Another possible mechanism of sex determination by TGF-β signaling is that this signaling could inhibit aromatase activity as reported for mammalian Amh and Gdf9 (Vigier et al., 1989; di Clemente et al., 1992; Kim et al., 1992; Yamamoto et al., 2002) (Fig. 5). High levels of estrogen synthesized by aromatase are known to function as a strong inducer of ovarian differentiation in fish, amphibians, reptiles and birds (Devlin and Nagahama, 2002; Smith and Sinclair, 2004). Therefore, suppression of aromatase activity by TGF-β signaling could lead to the formation of testes.

Recently, a suppressive role of Amh on steroidogenesis was also reported in fish (Skaar et al., 2011). By using zebrafish testis tissue culture, Skaar et al. (2011) showed that recombinant Amh down-regulated gonadotropin-stimulated Leydig cell gene expression (star, insl3, and cyp17a1) and reduced androgen release. Among the genes suppressed, cyp17a1/P450c17-I is of interest in the context of this review as this gene encodes a steroidogenic enzyme required for the production of both estrogen and androgen (Zhou et al., 2007). In female medaka, a subset of supporting cells surrounding oocytes expresses Cyp17a1/P450c17-I (Nakamura et al., 2009). Moreover, in Cyp17a1/P450c17-I-deficient medaka, XX mature fish appeared to fail to maintain ovarian differentiation and contained gonads with many spermatozoa (Sato et al., 2008). This phenotype suggests that down-regulation of Cyp17a1/P450c17-I expression facilitates the development of testis at the expense of maintaining the ovarian fate. Now that functional recombinant Amh has been obtained from eel and zebrafish (Miura et al., 2002; Skaar et al., 2011), it should be possible to test the role of Amh on steroidogenesis, including aromatase activity in undifferentiated gonads and differentiating ovaries in fish species.

The relative importance of the two hypothetical roles of the TGF-β signaling, the control of germ cell number and the regulation of steroidogenic enzymes in undifferentiated and differentiating gonads during gonadal sex determination, may vary among species as well as between developmental stages within a species. However, the two mechanisms may act cooperatively in the determination and maintenance of gonadal sex. Indeed, the two mechanisms may not be mutually exclusive, as inhibition of germ cell proliferation would reduce the number of somatic steroid-producing cells surrounding the germ cells, which in turn would decrease estrogen production and promote testicular differentiation (Fig. 5) (Guiguen et al., 2010). Saito and Tanaka (2009) also proposed a model suggesting that the masculinization effects of germ cell depletion in zebrafish and medaka (Kurokawa et al., 2007; Siegfried and Nüsslein-Volhard, 2008), and the feminization phenotype in Amhr2 deficient medaka (Morinaga et al., 2007) are potentially mediated by the regulation of aromatase expression.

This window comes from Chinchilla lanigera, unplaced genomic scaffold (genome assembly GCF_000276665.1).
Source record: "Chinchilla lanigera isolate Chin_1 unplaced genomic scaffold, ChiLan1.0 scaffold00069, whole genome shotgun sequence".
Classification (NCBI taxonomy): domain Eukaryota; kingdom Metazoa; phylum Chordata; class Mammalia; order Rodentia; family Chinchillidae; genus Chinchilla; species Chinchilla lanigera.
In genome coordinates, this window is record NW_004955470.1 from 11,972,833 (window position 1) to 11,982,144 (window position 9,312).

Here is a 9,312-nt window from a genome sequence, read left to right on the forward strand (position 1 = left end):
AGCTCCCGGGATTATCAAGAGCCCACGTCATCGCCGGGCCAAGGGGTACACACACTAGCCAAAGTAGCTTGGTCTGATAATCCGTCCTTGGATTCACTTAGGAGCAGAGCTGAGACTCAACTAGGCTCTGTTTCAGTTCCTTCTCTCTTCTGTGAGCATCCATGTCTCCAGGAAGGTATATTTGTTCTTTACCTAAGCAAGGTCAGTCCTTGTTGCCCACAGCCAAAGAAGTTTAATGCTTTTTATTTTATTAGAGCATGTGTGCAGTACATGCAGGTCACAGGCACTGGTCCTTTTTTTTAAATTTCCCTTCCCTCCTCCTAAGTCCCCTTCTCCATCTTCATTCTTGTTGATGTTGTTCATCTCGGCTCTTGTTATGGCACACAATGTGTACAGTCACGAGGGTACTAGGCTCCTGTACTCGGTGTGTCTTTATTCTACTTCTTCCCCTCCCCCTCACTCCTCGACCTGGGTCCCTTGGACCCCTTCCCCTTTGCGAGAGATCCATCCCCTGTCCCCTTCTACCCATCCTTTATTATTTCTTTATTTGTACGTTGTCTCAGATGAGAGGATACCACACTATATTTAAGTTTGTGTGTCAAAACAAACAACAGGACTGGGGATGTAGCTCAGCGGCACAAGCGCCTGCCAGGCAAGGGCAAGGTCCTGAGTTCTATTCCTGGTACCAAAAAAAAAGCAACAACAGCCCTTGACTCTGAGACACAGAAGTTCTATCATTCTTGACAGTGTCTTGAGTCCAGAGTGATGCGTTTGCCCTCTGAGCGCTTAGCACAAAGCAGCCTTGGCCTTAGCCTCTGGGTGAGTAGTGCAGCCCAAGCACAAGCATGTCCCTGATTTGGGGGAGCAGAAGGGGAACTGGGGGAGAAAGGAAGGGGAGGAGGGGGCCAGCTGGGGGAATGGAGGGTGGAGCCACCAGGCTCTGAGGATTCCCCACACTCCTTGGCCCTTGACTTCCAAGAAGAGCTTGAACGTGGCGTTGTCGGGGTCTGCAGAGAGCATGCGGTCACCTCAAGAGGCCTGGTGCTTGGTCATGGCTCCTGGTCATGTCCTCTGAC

TRUNCATED COPY OF AN IMMUNE-RELATED GENE, sdY, IN RAINBOW TROUT: A NOVEL ACTOR

  1. Top of page
  2. Abstract
  3. INTRODUCTION
  4. SEX DETERMINATION IN MEDAKA
  5. RAPID TURNOVER OF SEX CHROMOSOMES IN CLOSELY RELATED SPECIES OF MEDAKA
  6. Gsdf in a Closely Related Species of Medaka, O. luzonensis
  7. DUPLICATED COPY OF THE amh GENE IN THE PATAGONIAN PEJERREY
  8. Amhr2 IN FUGU AND ITS RELATED SPECIES
  9. EMERGING PATTERNS FROM THE NOVEL SD GENES IN THE PATAGONIAN PEJERREY, O. luzonensis AND FUGU: SEX DETERMINATION BY NONTRANSCRIPTION FACTORS AND IMPORTANCE OF THE TGF-β SIGNALING PATHWAY
  10. TRUNCATED COPY OF AN IMMUNE-RELATED GENE, sdY, IN RAINBOW TROUT: A NOVEL ACTOR
  11. EMERGING PATTERNS FROM FISH STUDIES: ORIGINS OF SEX CHROMOSOMES
  12. WHY DO SEX CHROMOSOMES TURN OVER?
  13. PERSPECTIVES
  14. ACKNOWLEDGMENTS
  15. REFERENCES

The previously characterized master SD genes are related to genes that are believed to be common key actors in the gonadal differentiation pathway across vertebrates. For example, the master SD gene in medaka is a transposed copy of Dmrt1 whose expression in the differentiating testis is well conserved across vertebrates (Herpin and Schartl, 2011) and shown to be necessary for testicular development in mice and medaka (Raymond et al., 2000; Masuyama et al., 2012). In Xenopus laevis, a truncated copy of DMRT1, DM-W, triggers ovary development presumably through inhibition of the function of DMRT1 (Yoshimoto et al., 2010). Another example is Sry. A member of the Sry-like high mobility group domain protein family, SOX9 acts downstream of Sry and is necessary and sufficient for testis specification in mice (Wagner et al., 1994; Vidal et al., 2001). The expression of Sox9 in the differentiating testis has been observed in many vertebrate species (da Silva et al., 1996; Western et al., 1999b; Barske and Capel, 2010). However, the role of Sox9 in the sex determination of non-mammalian vertebrates is less clear. In fact, in medaka Sox9b is not necessary for testicular development but is required for maintenance of germ cells (Nakamura et al., 2012b).